Browse

The Testimony of Late Seventeenth-Century Library Auction Catalogues
Lawrence Rabone

In this article on book circulation, I survey twelve English library auction catalogues from the period 1676–97, in order to show how interest in the writings of the Amsterdam rabbi Menasseh ben Israel (1604–57) continued after his death. I do this by identifying the circulation of his works in Puritan personal libraries. I focus particularly on the library auction catalogues of leading Puritans, notably Lazarus Seaman, Thomas Manton, Stephen Charnock and John Owen. I also show that of all Menasseh’s books, De resurrectione mortuorum libri III was the one most frequently owned by Puritan divines. This article demonstrates how books helped to catalyse the boundary-crossing nature of the Jewish–Christian encounter in seventeenth-century England.

Bulletin of the John Rylands Library
A Realistic Ambition?
Pierre Mendiharat, Elba Rahmouni, and Léon Salumu

Despite a concerted international effort in recent decades that has yielded significant progress in the fight against HIV/AIDS, the disease continues to kill large numbers of people. Although there is still no definitive cure or vaccine, UNAIDS has set an ambitious goal of ending the epidemic by 2030, specifically via its 90-90-90 (‘treatment cascade’) strategy – namely that 90 per cent of those with HIV will know their status, 90 per cent of those who know their status will be on antiretroviral therapy and 90 per cent of those on antiretroviral therapy will have an undetectable viral load. These bold assumptions were put to the test in a five-year pilot project launched in June 2014 by MSF and Kenya’s Ministry of Health in Ndhiwa district, where an initial NHIPS 1 study by Epicentre (MSF’s epidemiology centre) in 2012 revealed some of the world’s highest HIV incidence and prevalence, and a poor treatment cascade. Six years later, a new Epicentre study, NHIPS 2, showed that the 90-90-90 target had been more than met. What explains this ‘success’? And given the still-high incidence, is it truly a success? MSF Deputy Director of Operations Pierre Mendiharat and physician Léon Salumu, Head of MSF France Kenya programmes, discuss the political, scientific and operational challenges of the Ndhiwa project in an interview conducted by Elba Rahmouni.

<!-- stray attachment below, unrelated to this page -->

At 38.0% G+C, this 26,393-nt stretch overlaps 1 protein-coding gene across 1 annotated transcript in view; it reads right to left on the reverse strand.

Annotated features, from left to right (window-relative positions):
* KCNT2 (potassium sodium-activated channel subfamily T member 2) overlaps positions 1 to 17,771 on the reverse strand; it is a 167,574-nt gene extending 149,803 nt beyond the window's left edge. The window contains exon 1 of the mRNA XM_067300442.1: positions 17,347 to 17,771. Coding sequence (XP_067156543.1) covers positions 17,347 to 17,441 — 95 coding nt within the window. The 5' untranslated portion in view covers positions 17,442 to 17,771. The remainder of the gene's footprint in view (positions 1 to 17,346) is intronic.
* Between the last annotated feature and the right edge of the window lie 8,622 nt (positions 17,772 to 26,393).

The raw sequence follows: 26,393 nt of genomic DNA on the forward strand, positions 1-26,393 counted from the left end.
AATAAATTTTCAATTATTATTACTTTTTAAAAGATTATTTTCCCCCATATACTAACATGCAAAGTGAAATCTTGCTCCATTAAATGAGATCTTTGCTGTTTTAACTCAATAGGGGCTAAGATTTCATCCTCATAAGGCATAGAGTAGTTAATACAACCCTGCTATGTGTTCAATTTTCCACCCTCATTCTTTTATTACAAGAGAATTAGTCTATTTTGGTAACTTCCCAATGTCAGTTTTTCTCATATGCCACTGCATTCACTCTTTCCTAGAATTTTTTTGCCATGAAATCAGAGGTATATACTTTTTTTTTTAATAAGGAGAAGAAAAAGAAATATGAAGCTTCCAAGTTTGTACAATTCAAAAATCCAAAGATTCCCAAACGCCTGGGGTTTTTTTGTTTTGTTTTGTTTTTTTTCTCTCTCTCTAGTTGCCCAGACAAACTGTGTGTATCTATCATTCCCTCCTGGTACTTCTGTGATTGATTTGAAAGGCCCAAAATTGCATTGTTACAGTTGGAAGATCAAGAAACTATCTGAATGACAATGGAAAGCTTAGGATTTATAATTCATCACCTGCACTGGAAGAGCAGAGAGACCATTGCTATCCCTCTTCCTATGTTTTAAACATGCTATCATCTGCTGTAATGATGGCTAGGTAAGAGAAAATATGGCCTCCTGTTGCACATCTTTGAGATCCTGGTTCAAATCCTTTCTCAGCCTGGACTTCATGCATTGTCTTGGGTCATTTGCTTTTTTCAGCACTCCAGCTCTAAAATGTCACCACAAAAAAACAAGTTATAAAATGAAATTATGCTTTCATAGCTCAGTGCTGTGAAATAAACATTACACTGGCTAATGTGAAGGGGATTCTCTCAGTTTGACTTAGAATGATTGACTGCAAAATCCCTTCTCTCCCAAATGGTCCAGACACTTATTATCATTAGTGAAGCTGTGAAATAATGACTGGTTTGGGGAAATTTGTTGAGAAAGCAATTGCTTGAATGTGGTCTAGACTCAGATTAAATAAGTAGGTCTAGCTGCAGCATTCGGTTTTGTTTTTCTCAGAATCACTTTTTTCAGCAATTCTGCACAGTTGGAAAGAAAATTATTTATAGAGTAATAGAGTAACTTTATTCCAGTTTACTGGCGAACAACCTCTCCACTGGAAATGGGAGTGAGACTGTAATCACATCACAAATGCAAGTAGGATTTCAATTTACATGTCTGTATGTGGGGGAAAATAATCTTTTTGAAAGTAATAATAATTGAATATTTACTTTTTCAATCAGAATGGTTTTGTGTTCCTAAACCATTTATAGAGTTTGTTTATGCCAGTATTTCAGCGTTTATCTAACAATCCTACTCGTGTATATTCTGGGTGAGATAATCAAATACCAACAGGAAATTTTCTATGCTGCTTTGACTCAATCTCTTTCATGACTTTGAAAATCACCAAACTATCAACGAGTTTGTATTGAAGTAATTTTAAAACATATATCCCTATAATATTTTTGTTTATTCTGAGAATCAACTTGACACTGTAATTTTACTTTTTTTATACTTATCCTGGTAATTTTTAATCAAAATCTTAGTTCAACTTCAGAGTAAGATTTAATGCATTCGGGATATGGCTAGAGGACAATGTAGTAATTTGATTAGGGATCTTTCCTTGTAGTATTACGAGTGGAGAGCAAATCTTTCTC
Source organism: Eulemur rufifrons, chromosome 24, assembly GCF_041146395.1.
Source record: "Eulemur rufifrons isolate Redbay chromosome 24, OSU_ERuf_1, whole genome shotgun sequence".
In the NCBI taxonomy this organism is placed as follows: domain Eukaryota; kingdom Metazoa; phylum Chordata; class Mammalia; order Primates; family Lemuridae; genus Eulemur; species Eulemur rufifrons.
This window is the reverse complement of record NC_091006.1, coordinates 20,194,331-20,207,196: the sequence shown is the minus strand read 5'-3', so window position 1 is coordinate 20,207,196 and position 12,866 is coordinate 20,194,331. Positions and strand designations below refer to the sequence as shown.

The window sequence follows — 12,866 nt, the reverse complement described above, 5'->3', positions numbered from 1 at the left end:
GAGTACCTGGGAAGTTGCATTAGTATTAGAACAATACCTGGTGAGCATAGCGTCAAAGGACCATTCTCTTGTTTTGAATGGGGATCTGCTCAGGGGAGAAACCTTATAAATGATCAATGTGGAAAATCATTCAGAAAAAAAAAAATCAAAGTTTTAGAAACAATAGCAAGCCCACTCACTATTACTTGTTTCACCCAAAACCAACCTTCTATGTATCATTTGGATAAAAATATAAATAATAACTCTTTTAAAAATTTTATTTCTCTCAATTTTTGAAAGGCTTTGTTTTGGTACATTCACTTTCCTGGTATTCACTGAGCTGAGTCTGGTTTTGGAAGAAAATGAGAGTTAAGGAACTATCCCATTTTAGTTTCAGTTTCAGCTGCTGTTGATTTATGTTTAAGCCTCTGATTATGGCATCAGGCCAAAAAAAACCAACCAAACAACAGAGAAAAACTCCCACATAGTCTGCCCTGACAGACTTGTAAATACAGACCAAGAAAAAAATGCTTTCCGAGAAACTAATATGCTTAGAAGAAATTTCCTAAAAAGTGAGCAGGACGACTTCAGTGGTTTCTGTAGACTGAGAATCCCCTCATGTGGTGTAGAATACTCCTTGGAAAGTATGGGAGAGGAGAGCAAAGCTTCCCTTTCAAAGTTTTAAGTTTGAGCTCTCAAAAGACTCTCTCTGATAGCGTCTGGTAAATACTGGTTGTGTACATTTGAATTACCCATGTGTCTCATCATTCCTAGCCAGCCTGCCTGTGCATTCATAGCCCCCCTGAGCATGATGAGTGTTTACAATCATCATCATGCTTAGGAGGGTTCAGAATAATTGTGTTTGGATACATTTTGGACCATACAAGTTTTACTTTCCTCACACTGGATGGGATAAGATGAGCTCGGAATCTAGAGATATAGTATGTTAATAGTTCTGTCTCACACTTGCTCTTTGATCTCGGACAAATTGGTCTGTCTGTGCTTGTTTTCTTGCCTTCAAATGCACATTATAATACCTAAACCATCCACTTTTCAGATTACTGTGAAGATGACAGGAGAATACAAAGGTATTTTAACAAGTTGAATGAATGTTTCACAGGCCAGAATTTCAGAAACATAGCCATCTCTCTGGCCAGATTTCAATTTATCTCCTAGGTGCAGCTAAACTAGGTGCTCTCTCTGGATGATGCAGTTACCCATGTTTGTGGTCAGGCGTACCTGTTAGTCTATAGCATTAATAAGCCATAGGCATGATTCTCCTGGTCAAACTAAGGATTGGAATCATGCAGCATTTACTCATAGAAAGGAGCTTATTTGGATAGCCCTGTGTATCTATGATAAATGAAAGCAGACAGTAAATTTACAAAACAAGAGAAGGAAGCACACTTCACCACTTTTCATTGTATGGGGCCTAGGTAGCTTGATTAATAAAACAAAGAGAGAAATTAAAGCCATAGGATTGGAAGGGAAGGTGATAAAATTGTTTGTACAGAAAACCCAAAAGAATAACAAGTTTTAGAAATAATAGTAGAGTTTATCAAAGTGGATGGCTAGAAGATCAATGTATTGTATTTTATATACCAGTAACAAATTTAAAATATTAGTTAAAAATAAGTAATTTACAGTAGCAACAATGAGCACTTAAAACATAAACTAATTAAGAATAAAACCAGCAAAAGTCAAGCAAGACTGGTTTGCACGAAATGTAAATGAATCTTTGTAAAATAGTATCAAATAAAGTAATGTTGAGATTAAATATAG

Journal of Humanitarian Affairs
Trevor Russell Smith

This article reconsiders the value of ‘shorter’ chronicles written in fourteenth-century England through a case study of the most popular of these, the Cronica bona et compendiosa, which survives in more manuscripts than most of the chronicles frequently used in scholarship. It examines the text’s authorship and narrative to show what it can reveal about history writing and ideas of the past, especially as they relate to medieval readers. It demonstrates the text’s influence on contemporary writers by showing how it was slightly adapted by the important chronicler Henry Knighton, which use has so far gone unnoticed. This article also includes an appendix listing twenty-three ‘shorter’ histories and their manuscripts, nearly all of which have not hitherto been identified.

Bulletin of the John Rylands Library
A. D. Morrison

The letter collections of Greco-Roman antiquity dwarf in total size all of ancient drama or epic combined, but they have received far less attention than (say) the plays of Euripides or the epics of Homer or Virgil. Although classicists have long realised the crucial importance of the order and arrangement of poems into ‘poetry books’ for the reading and reception both of individual poems and the collection as a whole, the importance of order and arrangement in collections of letters and the consequences for their interpretation have long been neglected. This piece explores some of the most important Greek letter collections, such as the Letters attributed to Plato, and examines some of the key problems in studying and editing collections of such ancient letters.

Bulletin of the John Rylands Library
An Unpublished Manuscript Illuminated by the Master of the Haarlem Bible
Natalija Ganina and James H. Marrow

This paper analyses an unpublished Dutch-language Book of Hours in the John Rylands Library, focusing on unusual core texts the manuscript contains and distinctive features of its cycle of illumination. The miniatures and the richly painted decoration of the manuscript can be attributed to the Master of the Haarlem Bible and dated c.1450–75. The inserted full-page miniatures include iconographically noteworthy examples, and the placement of some in the volume is anomalous, suggesting that they may not have been planned when the volume was written. Our analyses of distinctive texts and images of the manuscript lead us to offer suggestions about the religious status or affiliations of its patron and to propose possible monastic settings in which it might have been used. We discuss the disparate character of its textual and illustrative components in relation to current reappraisals of the organisation of manuscript production in the Northern Netherlands.